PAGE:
Steinhoff 'boytjie' just cost our pensioners 50 Nkandlas
Markus Jooste‚ until this week the CEO of Steinhoff‚ admits that he has “made some big mistakes”.
This is debatable. I’m not sure that people who are worth $400-million make mistakes‚ at least not the way you and I make mistakes. What the hyper-rich call “mistakes” are usually just decisions that make them fractionally less hyper-rich; the difference between buying that racehorse for Christmas and having to wait until Easter.
More importantly‚ I’m not sure that “mistake” is quite the right word to describe what might turn out to be the biggest fraud in South African history.
A mistake is where you accidentally forget to pick up the kids. When you pile up about R190-billion‚ douse it with petrol and set it on fire‚ well‚ that’s something else.
So far that something else is being called an “accounting irregularity”‚ which is what a mugging is called when it’s done by someone with an MBA.
Not surprisingly‚ many South Africans are demanding that stronger language be used‚ pointing out that the middle class and media‚ always so quick to unload both barrels at state corruption‚ tend to go easy on dirty corporates. White crooks‚ they claim‚ make “mistakes”‚ while black ones are “corrupt thieves”.
This tendency is real‚ and comes‚ I think‚ from the belief that state corruption and private-sector fraud are materially different things with dramatically different victims.
The state‚ they argue‚ is mandated to protect the poor‚ while corporations have always been open about the fact that their primary concern is to protect the interests of the rich‚ called “shareholders”. If you choose to hand your money to the casino of the markets then that’s on you‚ but people don’t have a choice when it comes to state corruption: if you refuse to give your money to the state‚ you get a criminal record.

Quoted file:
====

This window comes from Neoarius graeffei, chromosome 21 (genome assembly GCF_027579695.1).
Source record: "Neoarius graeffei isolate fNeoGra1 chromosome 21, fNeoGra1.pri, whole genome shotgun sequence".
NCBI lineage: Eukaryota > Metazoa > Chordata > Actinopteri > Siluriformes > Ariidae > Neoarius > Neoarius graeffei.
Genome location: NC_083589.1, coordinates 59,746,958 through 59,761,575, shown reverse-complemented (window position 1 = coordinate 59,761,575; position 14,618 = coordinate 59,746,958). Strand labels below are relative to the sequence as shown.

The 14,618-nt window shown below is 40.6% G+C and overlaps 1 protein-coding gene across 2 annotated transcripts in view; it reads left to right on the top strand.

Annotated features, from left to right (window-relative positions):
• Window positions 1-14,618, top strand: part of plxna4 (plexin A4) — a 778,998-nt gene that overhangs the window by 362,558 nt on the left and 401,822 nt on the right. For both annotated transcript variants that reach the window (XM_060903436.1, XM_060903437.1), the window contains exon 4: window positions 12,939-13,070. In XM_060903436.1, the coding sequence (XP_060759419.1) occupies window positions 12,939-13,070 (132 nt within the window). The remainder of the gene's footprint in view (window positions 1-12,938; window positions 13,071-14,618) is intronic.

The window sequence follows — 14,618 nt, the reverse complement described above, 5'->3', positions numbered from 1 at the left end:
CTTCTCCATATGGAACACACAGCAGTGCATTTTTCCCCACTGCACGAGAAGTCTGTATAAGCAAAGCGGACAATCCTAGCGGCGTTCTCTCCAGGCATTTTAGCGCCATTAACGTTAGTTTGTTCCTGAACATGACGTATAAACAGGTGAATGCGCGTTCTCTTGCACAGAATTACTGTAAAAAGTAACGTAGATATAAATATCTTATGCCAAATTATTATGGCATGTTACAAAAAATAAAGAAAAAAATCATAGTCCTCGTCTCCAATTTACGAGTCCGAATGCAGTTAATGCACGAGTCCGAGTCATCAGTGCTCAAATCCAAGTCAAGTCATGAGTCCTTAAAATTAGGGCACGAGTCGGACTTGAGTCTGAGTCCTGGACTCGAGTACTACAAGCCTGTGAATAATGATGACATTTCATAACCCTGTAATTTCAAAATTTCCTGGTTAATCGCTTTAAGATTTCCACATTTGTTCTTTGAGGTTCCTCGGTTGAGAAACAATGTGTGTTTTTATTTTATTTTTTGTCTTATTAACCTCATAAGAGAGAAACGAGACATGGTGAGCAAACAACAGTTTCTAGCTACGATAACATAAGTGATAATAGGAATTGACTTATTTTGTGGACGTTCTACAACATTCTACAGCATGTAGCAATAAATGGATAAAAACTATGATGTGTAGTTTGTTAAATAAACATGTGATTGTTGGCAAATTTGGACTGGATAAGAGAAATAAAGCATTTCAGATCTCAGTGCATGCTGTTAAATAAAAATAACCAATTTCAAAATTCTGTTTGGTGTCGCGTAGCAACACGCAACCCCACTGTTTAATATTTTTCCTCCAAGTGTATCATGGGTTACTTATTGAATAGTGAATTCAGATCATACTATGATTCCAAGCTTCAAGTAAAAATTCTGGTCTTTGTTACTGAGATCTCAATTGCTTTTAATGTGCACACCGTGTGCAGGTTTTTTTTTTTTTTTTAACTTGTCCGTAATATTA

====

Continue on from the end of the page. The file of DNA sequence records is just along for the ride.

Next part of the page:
That’s the theory. But the Steinhoff debacle has shown the flaws in that kind of thinking. Because‚ in this case‚ people have been hurt who didn’t have a choice.
A total of 1.2-million South Africans pay into the Government Employees Pension Fund. 400‚000 pensions are kept afloat by it. By yesterday‚ the GEPF had lost R12-billion thanks to Mr Jooste’s “mistake”. Not one of those 400‚000 pensioners had the choice not to invest with Steinhoff.
In a capitalist system‚ public and private money is inextricably linked: when some is dirty‚ it’s all dirty. To defend corporate corruption as somehow less harmful is a curious form of denial that helps nobody.
No‚ in this case‚ the figures are plain. If we are going to tally up monies lost to hardworking South Africans‚ whether by fraud‚ theft or “accounting irregularities”‚ we have to address an astonishing bottom line: Markus Jooste and his colleagues at Steinhoff just cost our pensioners 50 Nkandlas and 400 Brian Molefes.